Events in the life of Johannes Brahms during his 20th year had a profound impact on his career as a composer. He was suddenly cast from obscurity to fame after meeting Robert Schumann, who public proclaimed him to represent the best of German music to come. Young Brahms was very studious, ambitious, and accomplished by the time he met Schumann. His powerful F Minor Piano Sonata of 1853 foreshadows the profundity of expression found in his mature works. But the new mantle laid upon this talented young mind created an acute awareness regarding the importance of reception and legacy, most famously found in the fact that Brahms worked on his first symphony for twenty years before he was satisfied with it.
Brahms composed his first purely orchestral work, the Serenade in D Major Opus 11, at the age of 25; but like many large-scale works of this period, Brahms reworked the piece several times. (The opus 34 Piano Quintet comes to mind as a similar example; first conceived as a string quintet and then a sonata for two pianos, the final piano quintet version of opus 34 represents the third incarnation of this piece.) Originally imagined as a mixed octet and then a nonet, the music of Brahms’ first serenade was intended for the chamber music sound world of analogous works like the Beethoven Septet and Schubert Octet. The nonet version was performed in Hamburg in 1858, and characteristics of the two scherzi added later suggest that they were conceived with this instrumentation in mind. At the advice of his friend Joseph Joachim, Brahms decided to flesh out the instrumentation of his serenade, first to a chamber orchestra of single winds and about fifteen strings. After a performance conducted by Joachim in this chamber orchestra setting, Brahms decided to expand the piece for full orchestra, the version known today.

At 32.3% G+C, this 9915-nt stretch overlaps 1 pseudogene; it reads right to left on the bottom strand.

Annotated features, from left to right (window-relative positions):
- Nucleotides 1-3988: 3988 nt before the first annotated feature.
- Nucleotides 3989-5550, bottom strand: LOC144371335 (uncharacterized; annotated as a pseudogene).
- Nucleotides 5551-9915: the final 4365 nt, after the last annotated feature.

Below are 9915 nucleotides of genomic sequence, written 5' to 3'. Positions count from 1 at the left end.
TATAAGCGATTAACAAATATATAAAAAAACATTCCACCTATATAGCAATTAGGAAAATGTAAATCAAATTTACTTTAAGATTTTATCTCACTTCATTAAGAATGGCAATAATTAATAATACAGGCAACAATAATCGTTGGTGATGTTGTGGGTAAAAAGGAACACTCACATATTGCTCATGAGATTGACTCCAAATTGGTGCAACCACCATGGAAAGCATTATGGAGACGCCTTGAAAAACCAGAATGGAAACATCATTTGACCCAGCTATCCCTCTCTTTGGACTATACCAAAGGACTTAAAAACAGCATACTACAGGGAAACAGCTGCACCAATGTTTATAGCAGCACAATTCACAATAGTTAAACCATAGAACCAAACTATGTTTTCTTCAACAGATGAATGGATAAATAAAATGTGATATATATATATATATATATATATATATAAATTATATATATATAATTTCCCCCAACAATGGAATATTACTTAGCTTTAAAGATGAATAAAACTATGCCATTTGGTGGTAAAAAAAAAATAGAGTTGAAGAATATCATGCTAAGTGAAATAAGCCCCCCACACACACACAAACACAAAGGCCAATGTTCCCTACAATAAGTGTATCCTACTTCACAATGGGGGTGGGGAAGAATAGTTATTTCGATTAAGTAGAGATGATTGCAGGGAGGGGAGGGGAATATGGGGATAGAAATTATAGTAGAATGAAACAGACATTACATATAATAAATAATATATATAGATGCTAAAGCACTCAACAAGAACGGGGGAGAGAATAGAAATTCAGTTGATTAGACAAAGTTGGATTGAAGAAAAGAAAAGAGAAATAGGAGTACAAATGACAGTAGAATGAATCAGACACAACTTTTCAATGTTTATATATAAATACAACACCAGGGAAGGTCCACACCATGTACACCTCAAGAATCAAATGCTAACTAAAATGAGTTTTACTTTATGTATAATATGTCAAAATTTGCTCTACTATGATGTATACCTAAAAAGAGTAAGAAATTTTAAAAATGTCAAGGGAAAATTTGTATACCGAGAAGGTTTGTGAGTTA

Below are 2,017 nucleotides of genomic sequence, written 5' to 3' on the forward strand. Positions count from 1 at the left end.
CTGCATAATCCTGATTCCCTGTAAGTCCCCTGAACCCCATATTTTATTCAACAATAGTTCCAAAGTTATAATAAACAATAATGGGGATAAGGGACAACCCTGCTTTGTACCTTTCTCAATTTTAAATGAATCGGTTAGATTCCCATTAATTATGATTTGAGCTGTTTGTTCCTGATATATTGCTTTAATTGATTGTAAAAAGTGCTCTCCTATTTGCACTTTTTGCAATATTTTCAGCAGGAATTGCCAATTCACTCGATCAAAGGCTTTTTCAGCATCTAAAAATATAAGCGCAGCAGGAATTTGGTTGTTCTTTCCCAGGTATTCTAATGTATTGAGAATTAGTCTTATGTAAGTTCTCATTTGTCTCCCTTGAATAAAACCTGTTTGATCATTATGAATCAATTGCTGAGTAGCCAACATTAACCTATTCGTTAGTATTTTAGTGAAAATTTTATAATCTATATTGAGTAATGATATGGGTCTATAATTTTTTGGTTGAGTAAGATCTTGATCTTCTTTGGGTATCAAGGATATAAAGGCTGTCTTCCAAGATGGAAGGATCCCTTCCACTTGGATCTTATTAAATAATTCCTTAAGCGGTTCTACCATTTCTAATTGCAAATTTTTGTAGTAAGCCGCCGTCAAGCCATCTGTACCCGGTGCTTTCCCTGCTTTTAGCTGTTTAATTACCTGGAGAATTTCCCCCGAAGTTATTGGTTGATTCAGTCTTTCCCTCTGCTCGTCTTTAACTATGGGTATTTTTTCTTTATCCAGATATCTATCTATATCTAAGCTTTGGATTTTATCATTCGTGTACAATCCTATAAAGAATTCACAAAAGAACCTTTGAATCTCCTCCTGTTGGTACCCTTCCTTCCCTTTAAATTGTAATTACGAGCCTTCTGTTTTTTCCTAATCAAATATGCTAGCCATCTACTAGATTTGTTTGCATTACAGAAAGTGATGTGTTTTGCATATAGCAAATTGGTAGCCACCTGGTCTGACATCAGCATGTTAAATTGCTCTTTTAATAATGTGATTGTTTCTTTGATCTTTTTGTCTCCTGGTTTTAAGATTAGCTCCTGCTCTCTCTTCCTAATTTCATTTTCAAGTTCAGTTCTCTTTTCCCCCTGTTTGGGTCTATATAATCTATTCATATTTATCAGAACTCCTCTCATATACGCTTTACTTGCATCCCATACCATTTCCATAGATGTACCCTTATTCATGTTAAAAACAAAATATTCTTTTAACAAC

Several modern composers have been captivated by the original intentions of Brahms music such that they have reconstructed the first serenade in its original nonet instrumentation. Alan Boustead, whose version will be performed on NOVA this Sunday, wrote:
To reduce all the details of the existing orchestral score to a nonet would result in an unacceptable, uncharacteristic work in which all nine musicians would play almost entirely without rests. Rather, the principle of reconstruction has been to discover textures which would have given rise to Brahms orchestrating in the way he did. Many details of the orchestral version have been discarded as being unquestionably added during the re-casting; however, at many other points, the reconstruction is almost certainly exact...[For examples]: Brahms' known preference for the natural, valveless horn makes it possible to discover [that instrument's] original part with near certainty. The almost insignificant second-violin part in the orchestral version can often be discounted; where it is of importance, it seems not unlikely that its music was originally for the viola. The subsequent 'moving-up' of parts, giving more independence to the double-bass, creates a sound very characteristic of the composer.